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The Kosovar Diaspora in Switzerland: cultures, identities and sense of belongings

Type of publication Peer-reviewed
Publikationsform Contribution to book (peer-reviewed)
Author Cola Marta, Mauri Brusa Manuel,
Project The role of media in cultural and social identities construction. The case of Kosovar immigrants in Switzerland
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Contribution to book (peer-reviewed)

Book Border Terrains: World Diasporas in the 21st Century
Editor , A. Eamer
Publisher Inter-disciplinary Press, Oxford
Page(s) 119 - 128
ISBN 978-1-84888-117-4
Title of proceedings Border Terrains: World Diasporas in the 21st Century

Open Access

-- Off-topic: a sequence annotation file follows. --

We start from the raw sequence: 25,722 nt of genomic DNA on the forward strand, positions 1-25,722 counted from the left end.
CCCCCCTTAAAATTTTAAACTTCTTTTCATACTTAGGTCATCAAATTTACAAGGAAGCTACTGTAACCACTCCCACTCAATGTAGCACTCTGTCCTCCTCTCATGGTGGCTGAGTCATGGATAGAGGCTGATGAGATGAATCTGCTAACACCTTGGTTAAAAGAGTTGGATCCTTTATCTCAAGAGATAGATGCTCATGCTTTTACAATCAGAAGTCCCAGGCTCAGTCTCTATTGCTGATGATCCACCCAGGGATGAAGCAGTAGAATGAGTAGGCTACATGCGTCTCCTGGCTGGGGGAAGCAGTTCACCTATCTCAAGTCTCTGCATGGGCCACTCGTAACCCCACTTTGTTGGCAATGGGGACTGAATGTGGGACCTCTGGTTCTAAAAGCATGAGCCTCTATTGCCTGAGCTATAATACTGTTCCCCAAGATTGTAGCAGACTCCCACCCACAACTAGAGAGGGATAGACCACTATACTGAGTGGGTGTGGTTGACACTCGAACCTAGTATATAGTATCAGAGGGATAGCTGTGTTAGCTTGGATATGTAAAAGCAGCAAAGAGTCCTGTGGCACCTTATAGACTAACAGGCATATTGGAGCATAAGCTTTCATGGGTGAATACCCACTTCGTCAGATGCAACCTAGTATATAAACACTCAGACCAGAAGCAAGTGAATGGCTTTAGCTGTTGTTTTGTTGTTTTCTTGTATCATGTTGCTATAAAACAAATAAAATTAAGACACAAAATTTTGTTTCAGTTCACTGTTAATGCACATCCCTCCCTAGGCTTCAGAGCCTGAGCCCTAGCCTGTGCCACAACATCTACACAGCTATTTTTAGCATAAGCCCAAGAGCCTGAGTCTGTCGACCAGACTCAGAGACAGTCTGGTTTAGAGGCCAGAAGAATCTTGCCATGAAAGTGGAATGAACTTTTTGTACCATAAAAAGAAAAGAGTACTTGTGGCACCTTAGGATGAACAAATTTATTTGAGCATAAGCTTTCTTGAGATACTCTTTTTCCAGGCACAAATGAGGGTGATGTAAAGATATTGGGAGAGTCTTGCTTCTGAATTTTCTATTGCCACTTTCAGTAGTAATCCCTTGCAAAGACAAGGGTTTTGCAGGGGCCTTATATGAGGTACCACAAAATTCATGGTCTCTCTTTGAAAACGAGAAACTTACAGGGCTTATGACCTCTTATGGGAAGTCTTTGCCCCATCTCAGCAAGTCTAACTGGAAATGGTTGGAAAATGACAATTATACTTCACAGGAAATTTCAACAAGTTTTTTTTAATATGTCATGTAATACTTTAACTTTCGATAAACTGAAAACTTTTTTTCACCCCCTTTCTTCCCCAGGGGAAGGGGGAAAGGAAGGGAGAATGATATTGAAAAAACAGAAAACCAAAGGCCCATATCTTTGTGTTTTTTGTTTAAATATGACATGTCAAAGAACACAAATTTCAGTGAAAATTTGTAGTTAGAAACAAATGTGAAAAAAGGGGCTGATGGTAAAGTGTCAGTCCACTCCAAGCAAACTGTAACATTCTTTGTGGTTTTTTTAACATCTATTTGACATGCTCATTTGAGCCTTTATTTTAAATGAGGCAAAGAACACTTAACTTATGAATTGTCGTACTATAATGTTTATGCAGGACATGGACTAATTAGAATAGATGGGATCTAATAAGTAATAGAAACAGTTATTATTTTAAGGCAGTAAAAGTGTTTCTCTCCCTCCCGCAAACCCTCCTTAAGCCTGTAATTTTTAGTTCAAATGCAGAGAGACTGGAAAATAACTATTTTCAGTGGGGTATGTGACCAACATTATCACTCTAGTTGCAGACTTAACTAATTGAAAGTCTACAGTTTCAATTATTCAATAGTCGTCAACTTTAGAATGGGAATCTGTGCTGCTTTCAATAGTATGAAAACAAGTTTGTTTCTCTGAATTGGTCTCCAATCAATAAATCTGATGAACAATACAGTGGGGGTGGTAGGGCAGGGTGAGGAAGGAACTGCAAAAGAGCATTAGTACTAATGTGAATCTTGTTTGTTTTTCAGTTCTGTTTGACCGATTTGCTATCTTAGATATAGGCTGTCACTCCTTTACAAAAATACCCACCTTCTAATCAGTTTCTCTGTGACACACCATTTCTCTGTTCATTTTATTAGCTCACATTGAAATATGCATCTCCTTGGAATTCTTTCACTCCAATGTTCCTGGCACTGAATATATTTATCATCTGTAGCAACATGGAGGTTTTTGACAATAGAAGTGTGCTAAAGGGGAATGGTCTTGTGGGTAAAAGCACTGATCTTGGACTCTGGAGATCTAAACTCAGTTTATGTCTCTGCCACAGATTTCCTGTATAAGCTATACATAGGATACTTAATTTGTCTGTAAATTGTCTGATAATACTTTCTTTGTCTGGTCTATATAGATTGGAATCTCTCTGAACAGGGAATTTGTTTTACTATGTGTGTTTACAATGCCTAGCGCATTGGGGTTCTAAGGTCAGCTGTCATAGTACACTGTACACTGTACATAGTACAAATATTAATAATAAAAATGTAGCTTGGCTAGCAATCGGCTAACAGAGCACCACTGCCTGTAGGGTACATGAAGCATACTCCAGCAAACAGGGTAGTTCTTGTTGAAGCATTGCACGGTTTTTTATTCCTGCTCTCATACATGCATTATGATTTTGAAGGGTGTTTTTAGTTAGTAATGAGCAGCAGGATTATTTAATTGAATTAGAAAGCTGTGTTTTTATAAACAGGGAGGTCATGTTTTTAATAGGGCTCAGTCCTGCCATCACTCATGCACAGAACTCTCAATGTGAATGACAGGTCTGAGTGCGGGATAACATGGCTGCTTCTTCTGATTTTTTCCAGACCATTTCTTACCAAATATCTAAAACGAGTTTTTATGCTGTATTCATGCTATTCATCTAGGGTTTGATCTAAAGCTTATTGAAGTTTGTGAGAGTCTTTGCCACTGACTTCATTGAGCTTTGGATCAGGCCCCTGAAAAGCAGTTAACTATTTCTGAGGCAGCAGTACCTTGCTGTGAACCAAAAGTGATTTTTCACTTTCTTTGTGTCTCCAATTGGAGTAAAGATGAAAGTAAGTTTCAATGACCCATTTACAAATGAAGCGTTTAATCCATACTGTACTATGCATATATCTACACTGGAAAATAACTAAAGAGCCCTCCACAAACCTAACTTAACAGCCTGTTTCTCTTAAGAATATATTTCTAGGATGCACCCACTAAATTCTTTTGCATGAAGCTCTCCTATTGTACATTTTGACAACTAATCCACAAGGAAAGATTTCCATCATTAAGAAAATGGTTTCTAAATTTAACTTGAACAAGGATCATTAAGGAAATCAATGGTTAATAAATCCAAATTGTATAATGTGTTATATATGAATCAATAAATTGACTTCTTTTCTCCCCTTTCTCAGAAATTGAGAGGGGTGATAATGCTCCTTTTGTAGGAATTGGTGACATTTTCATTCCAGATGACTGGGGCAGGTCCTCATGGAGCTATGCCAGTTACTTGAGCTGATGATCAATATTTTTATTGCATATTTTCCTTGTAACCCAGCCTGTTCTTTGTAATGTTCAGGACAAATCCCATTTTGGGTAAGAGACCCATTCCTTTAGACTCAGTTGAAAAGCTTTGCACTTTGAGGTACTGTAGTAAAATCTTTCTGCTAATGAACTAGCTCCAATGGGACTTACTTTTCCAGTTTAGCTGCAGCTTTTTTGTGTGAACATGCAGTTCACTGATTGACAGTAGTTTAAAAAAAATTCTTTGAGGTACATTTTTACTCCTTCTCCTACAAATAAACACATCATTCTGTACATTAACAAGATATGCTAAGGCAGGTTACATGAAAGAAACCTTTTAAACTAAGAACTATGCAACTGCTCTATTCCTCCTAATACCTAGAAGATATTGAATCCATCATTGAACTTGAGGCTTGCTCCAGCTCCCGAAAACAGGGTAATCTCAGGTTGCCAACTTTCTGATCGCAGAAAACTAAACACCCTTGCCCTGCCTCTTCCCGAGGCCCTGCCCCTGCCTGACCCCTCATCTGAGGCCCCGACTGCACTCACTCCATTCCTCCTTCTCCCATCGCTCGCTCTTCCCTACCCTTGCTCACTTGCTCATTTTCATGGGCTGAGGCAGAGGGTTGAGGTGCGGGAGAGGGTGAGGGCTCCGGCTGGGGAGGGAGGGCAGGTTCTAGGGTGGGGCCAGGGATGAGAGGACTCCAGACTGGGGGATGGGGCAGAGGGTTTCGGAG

Transnational migration movements are a part of the contemporary multicultural societies, which persist over time as a defining factor for social living (see D’Amato, Fibbi and Hily 2009). An increasing number of people are negotiating their identities between continuity and change, between similarity and difference, with references to both the new place and to what has been left behind (de Leeuw and Rydin: 2007). Our investigation fits into the research area focusing on the role of media in identity construction, which is becoming more and more central within Diaspora studies (e.g. Gillispie: 1995, 2000; Aksoy and Robins: 2000, 2003). The paper focuses on the Kosovar Diaspora in Switzerland, which represents a prominent group both in terms of size (about 200,000 individuals) and as a target of integration policies, but on which very few data are available. Our interdisciplinary research explores three aspects of the Kosovar Diaspora in Switzerland: it traces the defining characteristics of its media consumption; it analyses the processes of social and cultural identities construction between home and host countries and determines the communication networks and the imagined communities created and maintained through media use; and finally it investigates issues of integration. The study also analyses how immigrants’ media use influences on the one side identification processes and multiple senses of belonging, and on the other side how the exposure to different cultural media products affects the cultural identities of individuals. Following the example set by media studies, the research is based on qualitative methods, and in particular on in-depth interviews and focus groups conducted in the three main linguistic regions of Switzerland. Interviewees have been identified through purposive sampling, according to the variables of age, gender and period of stay in Switzerland; confounding variables are accounted for in the analysis through stratification.